It's just a little bit -- you know, she loses matches 6-4, 7-6 in the third and she has in her hands. She let's it go. But she's done that for five years. I don't know. It's hard. I mean, you have to ask her what she has to do. I don't know. I think a lot of people have been trying to talk to her.
Q. When you say she knows the game, do you mean she's smart?
MARTINA HINGIS: She's smart. She knows what I'm doing. She reads my game. I read hers. She has great serves. I'm like, okay, you know, that 3-all game, that took a lot of thinking and doing out of me, because I didn't get the chance to play my game. But if I don't get to -- you know, if I don't touch the ball or I'm out-classed in the returns, I mean, that's always been my strength. You know, at least get the ball in play and then we'll see.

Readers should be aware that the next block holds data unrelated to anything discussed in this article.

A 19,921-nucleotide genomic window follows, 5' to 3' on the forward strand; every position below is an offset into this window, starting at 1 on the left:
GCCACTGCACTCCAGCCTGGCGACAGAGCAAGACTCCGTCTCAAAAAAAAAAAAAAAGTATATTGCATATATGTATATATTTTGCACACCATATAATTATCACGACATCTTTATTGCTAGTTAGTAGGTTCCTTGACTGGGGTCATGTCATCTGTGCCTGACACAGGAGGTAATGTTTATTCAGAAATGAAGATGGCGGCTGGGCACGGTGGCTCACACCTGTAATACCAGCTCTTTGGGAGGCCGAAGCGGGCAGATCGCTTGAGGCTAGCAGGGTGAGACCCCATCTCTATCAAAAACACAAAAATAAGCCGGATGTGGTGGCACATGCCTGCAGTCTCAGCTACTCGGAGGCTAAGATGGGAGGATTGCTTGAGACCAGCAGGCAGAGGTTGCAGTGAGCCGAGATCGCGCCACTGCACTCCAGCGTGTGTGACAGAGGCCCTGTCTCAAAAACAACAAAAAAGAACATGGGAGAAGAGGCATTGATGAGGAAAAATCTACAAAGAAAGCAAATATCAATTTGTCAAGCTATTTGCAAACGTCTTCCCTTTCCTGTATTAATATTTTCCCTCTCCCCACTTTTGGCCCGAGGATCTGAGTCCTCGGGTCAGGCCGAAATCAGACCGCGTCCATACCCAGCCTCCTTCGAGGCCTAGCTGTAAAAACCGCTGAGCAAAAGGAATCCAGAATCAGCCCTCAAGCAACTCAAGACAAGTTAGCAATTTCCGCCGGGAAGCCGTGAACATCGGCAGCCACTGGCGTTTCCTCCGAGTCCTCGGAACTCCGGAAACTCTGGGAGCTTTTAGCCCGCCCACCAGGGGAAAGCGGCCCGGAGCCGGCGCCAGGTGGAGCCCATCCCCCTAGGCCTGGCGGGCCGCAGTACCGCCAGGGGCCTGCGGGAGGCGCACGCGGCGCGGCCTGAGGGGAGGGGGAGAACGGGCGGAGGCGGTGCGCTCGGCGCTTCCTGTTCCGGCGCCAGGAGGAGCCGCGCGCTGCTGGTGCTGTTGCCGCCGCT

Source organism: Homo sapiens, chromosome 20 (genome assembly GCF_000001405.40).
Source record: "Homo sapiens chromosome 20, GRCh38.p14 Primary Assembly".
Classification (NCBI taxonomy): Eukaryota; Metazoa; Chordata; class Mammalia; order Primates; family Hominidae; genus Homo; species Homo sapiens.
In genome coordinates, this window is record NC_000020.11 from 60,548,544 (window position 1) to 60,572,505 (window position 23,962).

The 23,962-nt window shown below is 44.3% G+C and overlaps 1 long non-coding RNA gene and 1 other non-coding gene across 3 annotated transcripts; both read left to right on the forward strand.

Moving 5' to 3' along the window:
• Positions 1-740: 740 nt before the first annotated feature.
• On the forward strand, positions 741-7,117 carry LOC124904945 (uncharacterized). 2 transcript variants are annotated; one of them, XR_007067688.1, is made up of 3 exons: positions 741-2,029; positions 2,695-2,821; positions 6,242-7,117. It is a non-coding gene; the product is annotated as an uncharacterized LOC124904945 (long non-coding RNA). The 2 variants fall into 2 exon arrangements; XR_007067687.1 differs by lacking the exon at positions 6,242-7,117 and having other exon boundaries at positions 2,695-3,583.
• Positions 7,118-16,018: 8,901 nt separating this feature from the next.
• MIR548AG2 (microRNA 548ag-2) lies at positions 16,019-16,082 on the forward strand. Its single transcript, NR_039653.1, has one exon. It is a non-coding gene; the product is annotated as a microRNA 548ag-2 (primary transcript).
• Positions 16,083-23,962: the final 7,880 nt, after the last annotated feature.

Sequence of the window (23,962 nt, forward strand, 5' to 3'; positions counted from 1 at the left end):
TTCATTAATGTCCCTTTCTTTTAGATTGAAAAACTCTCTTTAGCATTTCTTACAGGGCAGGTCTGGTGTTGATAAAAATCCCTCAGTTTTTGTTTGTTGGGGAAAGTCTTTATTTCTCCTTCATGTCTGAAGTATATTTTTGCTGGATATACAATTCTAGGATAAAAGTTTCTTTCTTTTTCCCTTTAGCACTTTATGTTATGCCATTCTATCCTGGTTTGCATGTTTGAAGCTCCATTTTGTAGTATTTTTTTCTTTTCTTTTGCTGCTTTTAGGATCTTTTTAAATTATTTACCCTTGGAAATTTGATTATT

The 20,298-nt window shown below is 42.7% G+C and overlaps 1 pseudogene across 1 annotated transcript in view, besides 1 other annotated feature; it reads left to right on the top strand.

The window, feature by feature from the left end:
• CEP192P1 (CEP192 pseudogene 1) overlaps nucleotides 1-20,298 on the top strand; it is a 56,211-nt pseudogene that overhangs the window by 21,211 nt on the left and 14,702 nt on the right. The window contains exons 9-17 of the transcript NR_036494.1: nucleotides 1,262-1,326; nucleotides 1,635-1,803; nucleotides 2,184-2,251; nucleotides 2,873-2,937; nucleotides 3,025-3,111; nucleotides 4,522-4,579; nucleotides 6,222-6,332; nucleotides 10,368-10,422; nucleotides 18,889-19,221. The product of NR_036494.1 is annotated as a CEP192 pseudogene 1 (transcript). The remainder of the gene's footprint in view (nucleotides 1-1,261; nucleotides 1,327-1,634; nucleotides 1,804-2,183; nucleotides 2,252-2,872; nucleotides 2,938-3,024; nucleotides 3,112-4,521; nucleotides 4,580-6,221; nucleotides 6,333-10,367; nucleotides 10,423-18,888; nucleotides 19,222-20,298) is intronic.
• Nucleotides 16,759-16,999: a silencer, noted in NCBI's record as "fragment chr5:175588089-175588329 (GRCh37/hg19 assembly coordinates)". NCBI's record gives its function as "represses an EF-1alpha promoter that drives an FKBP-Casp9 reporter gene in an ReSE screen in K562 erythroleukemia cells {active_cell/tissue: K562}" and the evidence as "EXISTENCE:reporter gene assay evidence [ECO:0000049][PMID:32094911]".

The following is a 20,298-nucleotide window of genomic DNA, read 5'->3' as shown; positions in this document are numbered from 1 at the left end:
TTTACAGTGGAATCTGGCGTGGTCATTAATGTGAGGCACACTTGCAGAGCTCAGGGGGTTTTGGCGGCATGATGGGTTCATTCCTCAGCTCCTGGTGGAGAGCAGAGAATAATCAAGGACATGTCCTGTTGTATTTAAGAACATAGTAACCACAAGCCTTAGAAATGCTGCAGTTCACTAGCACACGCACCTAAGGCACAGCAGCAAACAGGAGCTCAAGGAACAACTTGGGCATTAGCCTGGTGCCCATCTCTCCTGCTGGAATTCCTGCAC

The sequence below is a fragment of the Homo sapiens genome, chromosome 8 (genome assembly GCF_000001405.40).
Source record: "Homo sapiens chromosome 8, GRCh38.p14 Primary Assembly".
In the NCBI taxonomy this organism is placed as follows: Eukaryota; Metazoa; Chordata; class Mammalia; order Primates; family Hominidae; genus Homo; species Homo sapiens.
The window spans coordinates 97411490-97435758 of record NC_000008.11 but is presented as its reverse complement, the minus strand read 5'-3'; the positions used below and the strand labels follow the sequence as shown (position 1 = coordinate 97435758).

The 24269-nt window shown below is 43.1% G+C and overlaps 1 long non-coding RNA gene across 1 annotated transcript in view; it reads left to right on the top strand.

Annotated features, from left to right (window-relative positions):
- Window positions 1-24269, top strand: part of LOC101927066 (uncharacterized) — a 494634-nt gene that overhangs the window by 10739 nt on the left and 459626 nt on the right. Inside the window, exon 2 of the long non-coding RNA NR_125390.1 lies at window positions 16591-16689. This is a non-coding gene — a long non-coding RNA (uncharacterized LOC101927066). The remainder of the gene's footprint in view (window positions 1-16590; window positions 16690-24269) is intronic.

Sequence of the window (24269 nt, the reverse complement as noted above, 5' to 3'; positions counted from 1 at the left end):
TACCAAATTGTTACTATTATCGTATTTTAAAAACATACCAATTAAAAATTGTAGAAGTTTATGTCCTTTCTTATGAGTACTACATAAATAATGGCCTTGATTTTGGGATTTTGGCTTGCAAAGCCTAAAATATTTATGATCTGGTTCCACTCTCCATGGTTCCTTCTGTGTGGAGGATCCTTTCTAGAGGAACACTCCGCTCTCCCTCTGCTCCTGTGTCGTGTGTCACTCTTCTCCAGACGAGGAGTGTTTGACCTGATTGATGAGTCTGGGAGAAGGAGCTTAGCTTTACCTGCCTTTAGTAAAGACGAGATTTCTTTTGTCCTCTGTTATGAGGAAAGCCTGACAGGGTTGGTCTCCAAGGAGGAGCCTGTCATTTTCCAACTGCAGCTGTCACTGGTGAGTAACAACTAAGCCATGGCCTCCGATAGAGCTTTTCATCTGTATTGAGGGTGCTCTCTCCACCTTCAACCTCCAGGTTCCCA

But she doesn't even let me do that. So sometimes it's hard, especially here at, like, I mean usually I get the chance against other players in the rally, and if they overpower me, good, you know, if you go for winners all the time. But she does it all the time, hit or miss. She can also stick in the rally. She doesn't just do something really stupid.
I mean, she goes usually for the right shots. I mean, sometimes it's like really close to the lines and sometimes she hits it, sometimes it will miss, but it's never I feel like she's going for the wrong shot.
THE MODERATOR: Thank you very much.